It is many years since I visited the fine city of Aberdeen and I still hanker for the taste of a well hung Aberdeen Angus…that is a properly aged and very delicious type of steak, not at all what you were thinking! These delectable cuts are available darn sarf, but never seem to quite measure up to their northern counterparts… Since then I have kept up to date with the changing cityscape through the seriously good DS Logan McCrae and his unforgettable boss, the delightful Roberta Steele who feature in the novels by Stuart MacBride. I now learn from my travels in music of a blues trio from that wonderful city called, equally wonderfully, Full Fat. They already have two albums to their credit, ‘Most Of What Follows Is True’ from 2014 and a live album in 2015, and are active in the live scene across Scotland and the North East. They now unleash a five-track EP called In The Dark. Incidentally, the name Full Fat came from having to differentiate between Fraser the singer and Fraser the bassist; it was going to be the less than flattering “Full Fat” and “Slim” but decided wisely to go with “Big Fras” and “Wee Fras”, pronounced as in phrase.
Blues is certainly the basis for this recording but with some positive R’n’B influences along with obvious nods to SRV and Hendrix, flavoured with a bit of a Free. It was one of the live in the studio in one take kind of sessions that have resulted in a loose yet fluid collection of original tracks. The band is obviously well practised as the bass and drums are in total synch all the way, while the guitar is free to roam.
The opening track, Le Funk, is where SRV shows in the loose chord structures and Strat sound. It does have a hint of funk as the title suggests but it is primarily blues. The vocals are a little low in the mix and aren’t the strongest you’ll ever hear, but then it all fits together nicely, so I for one don’t care. The backing melody is insanely catchy and works rather well, with the bass following in a harmonic way…apart from the lack of a solo, this is great fun. Come Break My Heart is a slow blues with the vocals lower and careworn and hesitant at times. The music behind is high quality though and we get a carefully picked solo that oozes emotion to match the words. We even get a bass solo…hurrah! It is one that is worth listening to too, as it has the old Fender Precision kind of sound rather than the crisper, soulless sounds of some of the modern bass guitars in favour at the moment. The next track is Doctor Longhair…dedicated to the Professor Longhair (also known as Henry Roeland ‘Roy’ Bird). Unsurprisingly then, the jazzy/R’n’B, basis to this song is slightly reminiscent of the Prof’s Tipitina. Regardless, it is a fun and energy filled romp with a well-judged and toned solo in the middle. Brand New (Again) is another funk-infused blues track with a bass solo and then a bass/guitar duet…you gotta love it! Temper Temper closes this EP with a Free crossed with Cream feel behind it…Free in the pace and phrasing of the intro and Cream as it builds into a faster paced blues with a hint of late 60s R’n’B and an echo of that not quite original ZZ Top riff which appears all over the musical landscape; including Spirit In The Sky by Norman Greenbaum, which is where I first heard it. We also get a classy wah’d solo included to wrap up a damn fine piece of work.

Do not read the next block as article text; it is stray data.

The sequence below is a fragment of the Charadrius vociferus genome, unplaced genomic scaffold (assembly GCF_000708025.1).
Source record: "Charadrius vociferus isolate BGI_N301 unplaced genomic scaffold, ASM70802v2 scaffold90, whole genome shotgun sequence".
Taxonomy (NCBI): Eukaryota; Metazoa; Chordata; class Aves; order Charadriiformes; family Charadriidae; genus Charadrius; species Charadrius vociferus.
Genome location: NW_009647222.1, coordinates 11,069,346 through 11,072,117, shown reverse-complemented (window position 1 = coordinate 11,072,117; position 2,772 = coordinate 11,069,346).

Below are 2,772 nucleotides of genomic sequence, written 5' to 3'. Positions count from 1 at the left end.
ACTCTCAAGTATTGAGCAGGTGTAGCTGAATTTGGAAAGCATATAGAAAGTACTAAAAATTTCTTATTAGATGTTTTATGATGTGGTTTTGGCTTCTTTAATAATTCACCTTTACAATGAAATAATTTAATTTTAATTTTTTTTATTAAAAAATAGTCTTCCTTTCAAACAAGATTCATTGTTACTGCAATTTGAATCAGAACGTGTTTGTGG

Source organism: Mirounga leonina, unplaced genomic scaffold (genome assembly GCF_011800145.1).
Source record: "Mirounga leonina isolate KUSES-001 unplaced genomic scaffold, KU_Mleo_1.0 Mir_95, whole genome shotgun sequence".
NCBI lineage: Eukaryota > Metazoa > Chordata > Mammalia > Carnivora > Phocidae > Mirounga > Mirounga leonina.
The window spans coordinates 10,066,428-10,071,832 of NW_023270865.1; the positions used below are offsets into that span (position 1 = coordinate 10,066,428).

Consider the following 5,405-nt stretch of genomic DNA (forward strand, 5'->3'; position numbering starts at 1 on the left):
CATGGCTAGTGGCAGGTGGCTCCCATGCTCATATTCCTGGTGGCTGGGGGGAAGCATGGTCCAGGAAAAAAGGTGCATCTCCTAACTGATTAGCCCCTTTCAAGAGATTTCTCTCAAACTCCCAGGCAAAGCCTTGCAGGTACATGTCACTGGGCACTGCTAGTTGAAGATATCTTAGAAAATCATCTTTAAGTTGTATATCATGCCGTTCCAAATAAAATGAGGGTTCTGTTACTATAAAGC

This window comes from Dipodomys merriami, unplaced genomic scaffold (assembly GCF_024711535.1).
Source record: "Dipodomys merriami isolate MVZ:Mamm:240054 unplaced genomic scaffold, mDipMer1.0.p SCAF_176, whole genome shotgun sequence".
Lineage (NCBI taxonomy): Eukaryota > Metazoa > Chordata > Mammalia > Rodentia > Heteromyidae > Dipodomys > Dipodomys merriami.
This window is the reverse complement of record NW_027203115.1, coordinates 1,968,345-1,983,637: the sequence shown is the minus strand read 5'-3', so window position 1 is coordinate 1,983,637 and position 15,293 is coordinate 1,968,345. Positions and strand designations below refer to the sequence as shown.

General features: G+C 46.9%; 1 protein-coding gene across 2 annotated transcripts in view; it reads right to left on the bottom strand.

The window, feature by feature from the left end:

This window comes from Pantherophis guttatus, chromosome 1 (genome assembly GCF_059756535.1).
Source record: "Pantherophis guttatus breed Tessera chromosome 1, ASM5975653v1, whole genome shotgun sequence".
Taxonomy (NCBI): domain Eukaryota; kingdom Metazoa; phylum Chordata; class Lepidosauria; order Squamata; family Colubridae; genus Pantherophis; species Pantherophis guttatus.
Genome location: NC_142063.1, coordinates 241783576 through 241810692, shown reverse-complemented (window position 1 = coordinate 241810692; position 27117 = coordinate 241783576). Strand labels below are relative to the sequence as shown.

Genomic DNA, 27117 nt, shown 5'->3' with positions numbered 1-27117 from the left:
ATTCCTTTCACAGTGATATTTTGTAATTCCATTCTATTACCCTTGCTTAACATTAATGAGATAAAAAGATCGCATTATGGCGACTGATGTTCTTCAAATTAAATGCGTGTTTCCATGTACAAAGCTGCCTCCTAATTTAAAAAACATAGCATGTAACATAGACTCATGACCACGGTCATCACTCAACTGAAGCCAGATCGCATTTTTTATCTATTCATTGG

Some will inevitably listen to this EP and criticize the vocals as a weakness…get past it! Many guitarists are not what you could in all consciousness call good vocalists. Listen instead to three guys putting their heart and soul into some quality blues that, whilst showing the inspiration clearly, they still stamp their own identity across the tracks. And where else are you likely to get guitar and bass solos and duets? I thoroughly enjoyed these five tracks and will seek out their earlier stuff and look forward to the next one.
SEVENdoodle paws out of TEN …
- Le Funk
- Come Break My Heart
- Doctor Longhair
- Brand New (Again)
- Temper Temper
Fraser McKain: guitar, vocals
Fraser Urquhart: bass
Simon Rattray: drums
Recorded and mixed by Mark Freegard at Kyoti Studios, Glasgow.